Café Society

Café Society ★★★★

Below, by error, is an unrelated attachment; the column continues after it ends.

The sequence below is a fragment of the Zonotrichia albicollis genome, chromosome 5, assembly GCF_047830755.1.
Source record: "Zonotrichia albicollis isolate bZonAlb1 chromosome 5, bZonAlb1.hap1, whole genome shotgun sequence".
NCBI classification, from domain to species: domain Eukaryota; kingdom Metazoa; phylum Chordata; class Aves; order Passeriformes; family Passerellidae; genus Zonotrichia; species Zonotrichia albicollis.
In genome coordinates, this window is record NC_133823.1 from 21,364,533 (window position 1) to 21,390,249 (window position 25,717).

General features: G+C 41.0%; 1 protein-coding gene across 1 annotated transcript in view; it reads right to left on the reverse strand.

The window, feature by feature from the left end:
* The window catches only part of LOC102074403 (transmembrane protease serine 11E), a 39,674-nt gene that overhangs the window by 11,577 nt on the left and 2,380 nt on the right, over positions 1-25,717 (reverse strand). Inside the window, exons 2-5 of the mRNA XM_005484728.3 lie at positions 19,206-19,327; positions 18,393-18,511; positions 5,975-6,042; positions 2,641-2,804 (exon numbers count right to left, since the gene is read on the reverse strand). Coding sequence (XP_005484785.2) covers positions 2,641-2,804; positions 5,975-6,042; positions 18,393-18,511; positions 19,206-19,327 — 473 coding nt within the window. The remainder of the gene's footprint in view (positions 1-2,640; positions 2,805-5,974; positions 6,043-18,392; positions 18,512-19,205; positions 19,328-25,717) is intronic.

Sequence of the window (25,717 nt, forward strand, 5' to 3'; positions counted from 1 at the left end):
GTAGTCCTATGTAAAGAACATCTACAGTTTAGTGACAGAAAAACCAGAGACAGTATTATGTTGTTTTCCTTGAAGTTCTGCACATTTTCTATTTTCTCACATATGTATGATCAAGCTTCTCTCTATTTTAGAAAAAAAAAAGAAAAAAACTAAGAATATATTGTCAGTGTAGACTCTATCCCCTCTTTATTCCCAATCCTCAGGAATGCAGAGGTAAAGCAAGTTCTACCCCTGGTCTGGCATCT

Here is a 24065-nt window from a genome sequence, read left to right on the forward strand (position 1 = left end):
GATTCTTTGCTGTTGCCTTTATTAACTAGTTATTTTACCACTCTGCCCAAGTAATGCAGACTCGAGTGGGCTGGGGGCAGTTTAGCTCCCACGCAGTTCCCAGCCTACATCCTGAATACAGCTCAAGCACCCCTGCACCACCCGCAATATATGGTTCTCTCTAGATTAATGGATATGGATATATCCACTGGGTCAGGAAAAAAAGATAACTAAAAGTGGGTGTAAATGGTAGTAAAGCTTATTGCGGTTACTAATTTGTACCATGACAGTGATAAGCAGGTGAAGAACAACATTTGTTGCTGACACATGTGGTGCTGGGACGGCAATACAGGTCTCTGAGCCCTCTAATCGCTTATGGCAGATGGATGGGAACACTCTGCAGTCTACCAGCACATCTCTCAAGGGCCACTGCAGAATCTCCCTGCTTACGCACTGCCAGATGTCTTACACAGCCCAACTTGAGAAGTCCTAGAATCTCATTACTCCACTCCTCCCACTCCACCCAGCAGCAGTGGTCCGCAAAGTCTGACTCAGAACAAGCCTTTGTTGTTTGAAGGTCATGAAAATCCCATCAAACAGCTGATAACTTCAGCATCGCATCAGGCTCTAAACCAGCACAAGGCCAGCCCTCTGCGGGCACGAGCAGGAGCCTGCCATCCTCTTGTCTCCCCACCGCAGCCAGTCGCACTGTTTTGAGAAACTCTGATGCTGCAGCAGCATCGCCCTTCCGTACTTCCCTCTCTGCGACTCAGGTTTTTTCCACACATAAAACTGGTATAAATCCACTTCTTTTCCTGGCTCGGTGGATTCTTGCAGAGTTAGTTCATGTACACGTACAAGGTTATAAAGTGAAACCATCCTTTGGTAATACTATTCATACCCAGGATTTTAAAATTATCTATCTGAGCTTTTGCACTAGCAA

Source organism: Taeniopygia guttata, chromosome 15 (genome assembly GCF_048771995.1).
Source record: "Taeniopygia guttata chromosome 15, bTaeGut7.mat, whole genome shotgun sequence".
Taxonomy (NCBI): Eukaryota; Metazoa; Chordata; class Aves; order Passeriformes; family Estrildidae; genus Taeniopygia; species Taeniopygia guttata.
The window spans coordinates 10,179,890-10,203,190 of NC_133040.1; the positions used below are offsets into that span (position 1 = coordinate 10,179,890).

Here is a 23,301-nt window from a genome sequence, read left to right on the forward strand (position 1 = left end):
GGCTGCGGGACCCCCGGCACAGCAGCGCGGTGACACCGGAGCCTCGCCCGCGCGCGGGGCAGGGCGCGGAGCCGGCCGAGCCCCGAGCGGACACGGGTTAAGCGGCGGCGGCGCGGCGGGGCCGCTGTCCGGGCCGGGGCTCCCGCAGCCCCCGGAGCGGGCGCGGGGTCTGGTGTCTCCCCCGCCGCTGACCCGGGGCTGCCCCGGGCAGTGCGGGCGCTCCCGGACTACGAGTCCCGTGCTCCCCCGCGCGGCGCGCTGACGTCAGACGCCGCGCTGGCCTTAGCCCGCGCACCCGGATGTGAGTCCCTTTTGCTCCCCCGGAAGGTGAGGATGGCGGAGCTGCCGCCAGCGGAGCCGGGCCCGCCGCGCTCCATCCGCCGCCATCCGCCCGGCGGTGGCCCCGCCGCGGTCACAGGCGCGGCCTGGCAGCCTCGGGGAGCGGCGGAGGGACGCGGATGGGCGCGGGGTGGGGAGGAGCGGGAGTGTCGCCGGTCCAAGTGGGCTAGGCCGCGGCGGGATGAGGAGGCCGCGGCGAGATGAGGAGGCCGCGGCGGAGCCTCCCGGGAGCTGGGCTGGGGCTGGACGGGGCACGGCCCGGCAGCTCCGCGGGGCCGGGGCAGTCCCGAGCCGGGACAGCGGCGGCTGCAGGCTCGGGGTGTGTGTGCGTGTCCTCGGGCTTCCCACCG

A beautifully sad film that is bathed in a golden glow. As it moves toward a note-perfect expression of melancholy in its final act, it firmly reminds me that Woody Allen directed Manhattan, the best film ever to wrestle with its brand of romantic disappointment. What elevates Café Society as an artistic statement (in some respects even beyond that classic) is its assertion that there is a kinship between Allen’s frequent laments about life in a Godless world and the lapses of faith that lead to regret in personal relationships. The note of desperation that concludes the film catches you off-guard, yet it is a deepening of the neurotic concerns that preceded it. Religion is a crutch and a coping mechanism, but connection with another person can be as well. Without either, there’s little to distract one from the void. Much like this year’s Hail, Caesar!, this is a deeply philosophical film that peeks behind the Hollywood dream factory in its attempts to question why we create beliefs and what happens to the soul when they don’t take. Of course, this contemplation comes in the guise of a comic romance, and that Café Society is by and large a light film, not burdened by weighty concerns, belies its true intent. It’s a testament to Allen’s skill that he makes what could be ponderous seem so effortless.